students. he's from a vietnamese family. when you told people you were taking yiddish, what sort of reaction did you get? >> what? why are you taking yesterday their i definitely remember telling my family they were like, what's yiddish? i can speak vietnamese. i can converse in mandarin chinese now yiddish. >> she enrolled in the yiddish class because she thought it was time for something new. >> my best friend is jewish so i thought it would be really fascinating to take take a germanic language because i've only been experienced in the asian languages. >> austin, texas, is a world away from williamsburg brooklyn, the center of yiddish life in the u.s. here the ultra orthodox hasidic jews speak the language daily
and have kept it alive. but a lot of people speak a little yiddish, who hasn't schlepped to the store or kvetched about the traffic. almost met latin's fate, becoming language spoken sparingly which would have been a shunda. but it's being rescued. partly by people like huytenchau nguyen and partly by people like erin lansky. >> actually the number of yiddish speakers is on the rise. >> today he's the director of the yiddish book center in massachusetts. but 35 years ago as a student of yiddish he had to find his own books. so he went door to door, asking jewish families for their books that were among the most emotional remaining links to their past. >> it does get pretty emotional. >> still feel the emotion. >> all the time.
right now i am. a little bit -- >> because -- it's a world. it was a universe. and it sort of came to an end at least in one form. and it was an accident of history that we were in the right place at the right time and became our responsibility to save it. >> about 11 million people spoke yiddish before the holocaust. the language almost died along with the millions who spoke it. and when israel was founded jewish settlers were encouraged to speak hebrew instead of yiddish. but yiddish dodged extinction. the modern world has been good to the ancient language, which has developed over about a thousand years as an off shoot of german. >> the world's changed. it's a smaller world, much more aware of its multi-cultural character, much more willing to embrace diversity. >> and lansky's library has grown right along with the interest in yiddish. at last count his organization has brought in about one million
books. for no apparent reason my eye was drawn to the plaque that says you have "lady chatterley's lover" in -- >> yes. >> translated in yesterdayer. a little stretch on the vocabulary. >> books are still coming in from all over the world and the staff here, mostly students, most, but not all jewish, are translating as many as they can. of course there are aspects of yiddish culture that don't necessarily have to be translated to be appreciated. do you really need the subject titles to enjoy leo fuchs in the 1937 film "ich vil zeyn a border"? ♪
before the war, there was a thriving yiddish film industry and those films are being restored and preserved by the national center for jewish film. the national yiddish theater is celebrating its 100th anniversary this year. it's one of the few left but it's going strong. >> the language has a melody. the language has a flow to it. and i think people, whether or not they understood every word they understand the yiddish to get the feeling, the taste of the yiddishness in everything we do. >> frank london is a member of the klezmatics a group that takes its name from the yiddish word klezmer. a type of music popular with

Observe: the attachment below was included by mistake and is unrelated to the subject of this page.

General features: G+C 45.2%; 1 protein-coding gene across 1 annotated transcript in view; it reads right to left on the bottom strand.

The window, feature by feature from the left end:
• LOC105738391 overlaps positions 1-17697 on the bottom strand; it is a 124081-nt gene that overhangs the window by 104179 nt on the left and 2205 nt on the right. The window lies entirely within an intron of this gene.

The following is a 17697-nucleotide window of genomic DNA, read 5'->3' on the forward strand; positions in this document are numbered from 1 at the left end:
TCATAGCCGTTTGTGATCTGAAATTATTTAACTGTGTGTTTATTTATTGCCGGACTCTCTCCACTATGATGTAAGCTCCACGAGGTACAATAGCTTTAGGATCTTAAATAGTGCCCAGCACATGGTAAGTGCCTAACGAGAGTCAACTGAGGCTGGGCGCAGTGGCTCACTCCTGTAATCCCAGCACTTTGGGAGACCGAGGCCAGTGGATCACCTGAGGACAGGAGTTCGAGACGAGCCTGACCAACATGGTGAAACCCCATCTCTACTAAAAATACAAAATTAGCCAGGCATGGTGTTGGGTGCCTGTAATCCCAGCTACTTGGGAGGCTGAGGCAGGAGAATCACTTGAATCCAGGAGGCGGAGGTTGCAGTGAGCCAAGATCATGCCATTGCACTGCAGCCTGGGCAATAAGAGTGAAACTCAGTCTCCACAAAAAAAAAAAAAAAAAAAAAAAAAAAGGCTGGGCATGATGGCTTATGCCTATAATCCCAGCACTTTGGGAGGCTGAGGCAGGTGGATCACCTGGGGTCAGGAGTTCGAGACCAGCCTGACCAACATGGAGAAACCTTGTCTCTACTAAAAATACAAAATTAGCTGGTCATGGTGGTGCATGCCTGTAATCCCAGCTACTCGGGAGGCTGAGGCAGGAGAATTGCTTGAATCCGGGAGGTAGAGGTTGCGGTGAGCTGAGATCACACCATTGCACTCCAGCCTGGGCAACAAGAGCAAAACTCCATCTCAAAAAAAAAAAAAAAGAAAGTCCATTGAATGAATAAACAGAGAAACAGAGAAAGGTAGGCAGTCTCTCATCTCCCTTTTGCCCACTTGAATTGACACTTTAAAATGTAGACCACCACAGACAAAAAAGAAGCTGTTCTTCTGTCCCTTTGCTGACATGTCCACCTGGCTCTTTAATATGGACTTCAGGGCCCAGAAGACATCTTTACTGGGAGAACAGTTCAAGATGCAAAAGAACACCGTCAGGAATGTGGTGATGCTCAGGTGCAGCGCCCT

eastern european jews. ♪ and if you need any more evidence of the great yiddish renaissance, consider this, the klezmatics played a concert this year in china. >> i'm sorry, in china? >> for the first time. lorin the lead singer. >> you're going to sing yiddish in china? >> you bet. ♪ unlike lansky at the yiddish book center the crazy mat particulars didn't set out to help save the language. >> do you worry about the future of yiddish? >> i think that right now i don't worry about the future of yiddish. i think it's in good hands. >> but they don't mind plack role in its salvation. in a word it gives them such nacchuss.
crow rc this morning our steve hartman has found a sweet spot in every sense of the expression. >> you're about to witness a 76-year tradition. just about every day since 1939, ethel weiss has descended the stairs of her apartment building, walked 25 feet down the sidewalk, and opened up her store next door. et sell owner of "irving's" a candy and toy store in brookline, massachusetts, that she still runs, by herself, at the age of 101. you could have retired long ago, obviously. why do you want keep going there every day? >> i don't want to disappoint
people. there's no one to take it over. and i don't want it to fall apart at the seams. >> ethel opened irving's with her husband irving near the end of the great depression. >> that's you there, isn't it? >> yeah. >> wow. her first customers were mostly kids from the grade school next door and today she is serving their great grandchildren who continue to income to irving's after the final bell. >> you know all their names. >> some of them. >> are you forgetting some? >> i always write them down. but then i forget where i wrote it. >> she is 101. and the kids are sensitive to that. for example, ethel used to use these transactions as way to help the kids with their math. but now they help her. >> what do i owe you? >> you don't owe me anything. >> sweet doesn't begin to describe this can key store. >> she's a friend to me.
really welcoming and polite. >> nothing can compare to her and that candy shop. >> ethel says the feeling is mutual. >> it's a wonderful place to be. you can see people all the time and you can wave to them. say "hi." >> do you think that store has anything to do with you living to be 101 years old? >> yes. because i love the children. >> go figure. the secret to the fountain of youth. youth. >> osgood: still to come, duran duran. >> i think a lot of people want to be living that lifestyle, too. >> they wanted to believe it. me, too. >> absolutely. >> osgood: and later a singular voice. [ female announcer ] the magic begins when jif fresh roasts peanuts